Arctic Sea Ice News & Analysis: Near-real-time data for all

daily data graph from arctic sea ice news

On the Arctic Sea Ice News & Analysis Web site, readers can find near-real-time data and current analysis of conditions in the Arctic. This graph shows data from September 5, 2011, as Arctic sea ice extent approached the record low levels seen in 2007. Light blue indicates 2011, dashed green shows 2007, dark blue shows 2010, purple shows 2008, and dark gray shows the 1979 to 2000 average. The gray area around the average line shows the two standard deviation range of the data. Credit: NSIDC

As Arctic sea ice declines towards its lowest extent for the year, people around the world are watching. Will the ice extent break another record this year? What would it mean if it does break a record? If it doesn’t break a record, does that mean the sea ice is recovering?

Many people will find their answers to these questions on the NSIDC Arctic Sea Ice News & Analysis Web site. Interested readers can follow the ups and downs of sea ice extent in near-real time, checking back daily for data updates. Once or twice a month, NSIDC scientists weigh in with their analysis of current conditions and highlights of related data and research, including from the broader science community. Scientists work with NSIDC communications staff to write clear, concise articles. The result is a unique source of scientific information that provides valuable real-time input for researchers around the world studying sea ice and the Arctic environment, but written in a way that is accessible to everyone, including the general public.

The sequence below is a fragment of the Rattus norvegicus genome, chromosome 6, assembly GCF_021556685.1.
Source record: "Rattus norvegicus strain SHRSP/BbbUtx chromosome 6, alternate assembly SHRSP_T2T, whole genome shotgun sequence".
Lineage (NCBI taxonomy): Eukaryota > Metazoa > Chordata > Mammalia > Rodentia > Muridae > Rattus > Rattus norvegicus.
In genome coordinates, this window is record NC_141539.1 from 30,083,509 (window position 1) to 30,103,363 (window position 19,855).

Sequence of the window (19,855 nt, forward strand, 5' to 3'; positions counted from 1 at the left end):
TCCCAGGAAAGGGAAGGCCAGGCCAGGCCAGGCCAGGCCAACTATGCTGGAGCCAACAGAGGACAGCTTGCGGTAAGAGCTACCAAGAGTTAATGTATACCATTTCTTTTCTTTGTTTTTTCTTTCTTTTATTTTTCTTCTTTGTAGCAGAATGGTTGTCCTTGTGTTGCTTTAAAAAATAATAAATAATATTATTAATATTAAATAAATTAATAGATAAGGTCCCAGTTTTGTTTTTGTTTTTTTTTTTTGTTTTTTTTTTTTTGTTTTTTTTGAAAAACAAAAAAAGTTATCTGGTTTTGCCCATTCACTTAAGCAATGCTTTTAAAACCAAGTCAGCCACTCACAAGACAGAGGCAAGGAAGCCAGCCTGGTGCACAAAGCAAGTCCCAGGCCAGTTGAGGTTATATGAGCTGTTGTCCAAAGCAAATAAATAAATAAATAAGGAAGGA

Making data available and understandable

Arctic Sea Ice News & Analysis grew out of an effort to share information with journalists, during the record-low sea ice levels in 2007. But the site drew millions of visits, reaching a far broader audience than originally intended. Regular readers now include scientists, journalists, teachers, students, and the interested public. These readers have different views about science and the changing climate, but all are interested in sea ice data.

NSIDC primarily functions as a data center, archiving scientific data and making it available to scientists. But more and more, people are calling for transparency and openness in scientific data. Arctic Sea Ice News & Analysis shows one way to do that. Making data available is of little use unless people can understand where it comes from and what it means.

Arctic Sea Ice News & Analysis is partially funded by NASA.

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